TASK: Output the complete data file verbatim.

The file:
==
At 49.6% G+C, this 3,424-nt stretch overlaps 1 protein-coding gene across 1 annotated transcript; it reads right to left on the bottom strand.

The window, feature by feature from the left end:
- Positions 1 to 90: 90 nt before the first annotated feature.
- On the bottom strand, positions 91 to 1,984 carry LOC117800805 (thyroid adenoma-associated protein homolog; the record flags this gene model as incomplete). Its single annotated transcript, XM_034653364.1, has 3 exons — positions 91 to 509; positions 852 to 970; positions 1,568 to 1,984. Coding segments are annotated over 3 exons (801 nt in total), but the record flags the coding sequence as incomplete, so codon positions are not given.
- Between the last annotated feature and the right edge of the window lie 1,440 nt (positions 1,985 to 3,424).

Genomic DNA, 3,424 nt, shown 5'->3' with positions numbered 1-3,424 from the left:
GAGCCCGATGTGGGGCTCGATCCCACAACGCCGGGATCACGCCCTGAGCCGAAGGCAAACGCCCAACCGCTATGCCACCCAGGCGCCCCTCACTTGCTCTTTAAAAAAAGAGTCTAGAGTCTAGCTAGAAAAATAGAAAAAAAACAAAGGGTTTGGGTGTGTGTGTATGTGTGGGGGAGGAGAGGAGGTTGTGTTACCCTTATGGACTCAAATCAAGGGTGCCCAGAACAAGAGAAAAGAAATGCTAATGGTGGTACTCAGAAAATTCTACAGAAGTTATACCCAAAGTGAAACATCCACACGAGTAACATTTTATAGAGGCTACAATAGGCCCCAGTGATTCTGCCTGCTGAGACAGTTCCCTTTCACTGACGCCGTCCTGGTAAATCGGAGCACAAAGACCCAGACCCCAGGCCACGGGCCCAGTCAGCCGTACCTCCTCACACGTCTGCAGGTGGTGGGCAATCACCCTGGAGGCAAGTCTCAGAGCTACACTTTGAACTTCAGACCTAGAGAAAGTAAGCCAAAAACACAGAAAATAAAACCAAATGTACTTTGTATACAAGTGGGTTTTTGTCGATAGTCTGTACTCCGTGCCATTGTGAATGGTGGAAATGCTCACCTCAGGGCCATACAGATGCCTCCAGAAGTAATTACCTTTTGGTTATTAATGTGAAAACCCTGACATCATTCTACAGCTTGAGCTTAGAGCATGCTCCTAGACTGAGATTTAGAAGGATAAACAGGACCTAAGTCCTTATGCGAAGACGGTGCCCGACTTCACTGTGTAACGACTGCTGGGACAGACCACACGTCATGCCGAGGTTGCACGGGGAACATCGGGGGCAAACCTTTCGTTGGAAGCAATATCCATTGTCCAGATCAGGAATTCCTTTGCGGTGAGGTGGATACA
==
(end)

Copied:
At 49.6% G+C, this 3,424-nt stretch overlaps 1 protein-coding gene across 1 annotated transcript; it reads right to left on the bottom strand.

The window, feature by feature from the left end:
- Positions 1 to 90: 90 nt before the first annotated feature.
- On the bottom strand, positions 91 to 1,984 carry LOC117800805 (thyroid adenoma-associated protein homolog; the record flags this gene model as incomplete). Its single annotated transcript, XM_034653364.1, has 3 exons — positions 91 to 509; positions 852 to 970; positions 1,568 to 1,984. Coding segments are annotated over 3 exons (801 nt in total), but the record flags the coding sequence as incomplete, so codon positions are not given.
- Between the last annotated feature and the right edge of the window lie 1,440 nt (positions 1,985 to 3,424).

Genomic DNA, 3,424 nt, shown 5'->3' with positions numbered 1-3,424 from the left:
GAGCCCGATGTGGGGCTCGATCCCACAACGCCGGGATCACGCCCTGAGCCGAAGGCAAACGCCCAACCGCTATGCCACCCAGGCGCCCCTCACTTGCTCTTTAAAAAAAGAGTCTAGAGTCTAGCTAGAAAAATAGAAAAAAAACAAAGGGTTTGGGTGTGTGTGTATGTGTGGGGGAGGAGAGGAGGTTGTGTTACCCTTATGGACTCAAATCAAGGGTGCCCAGAACAAGAGAAAAGAAATGCTAATGGTGGTACTCAGAAAATTCTACAGAAGTTATACCCAAAGTGAAACATCCACACGAGTAACATTTTATAGAGGCTACAATAGGCCCCAGTGATTCTGCCTGCTGAGACAGTTCCCTTTCACTGACGCCGTCCTGGTAAATCGGAGCACAAAGACCCAGACCCCAGGCCACGGGCCCAGTCAGCCGTACCTCCTCACACGTCTGCAGGTGGTGGGCAATCACCCTGGAGGCAAGTCTCAGAGCTACACTTTGAACTTCAGACCTAGAGAAAGTAAGCCAAAAACACAGAAAATAAAACCAAATGTACTTTGTATACAAGTGGGTTTTTGTCGATAGTCTGTACTCCGTGCCATTGTGAATGGTGGAAATGCTCACCTCAGGGCCATACAGATGCCTCCAGAAGTAATTACCTTTTGGTTATTAATGTGAAAACCCTGACATCATTCTACAGCTTGAGCTTAGAGCATGCTCCTAGACTGAGATTTAGAAGGATAAACAGGACCTAAGTCCTTATGCGAAGACGGTGCCCGACTTCACTGTGTAACGACTGCTGGGACAGACCACACGTCATGCCGAGGTTGCACGGGGAACATCGGGGGCAAACCTTTCGTTGGAAGCAATATCCATTGTCCAGATCAGGAATTCCTTTGCGGTGAGGTGGATACA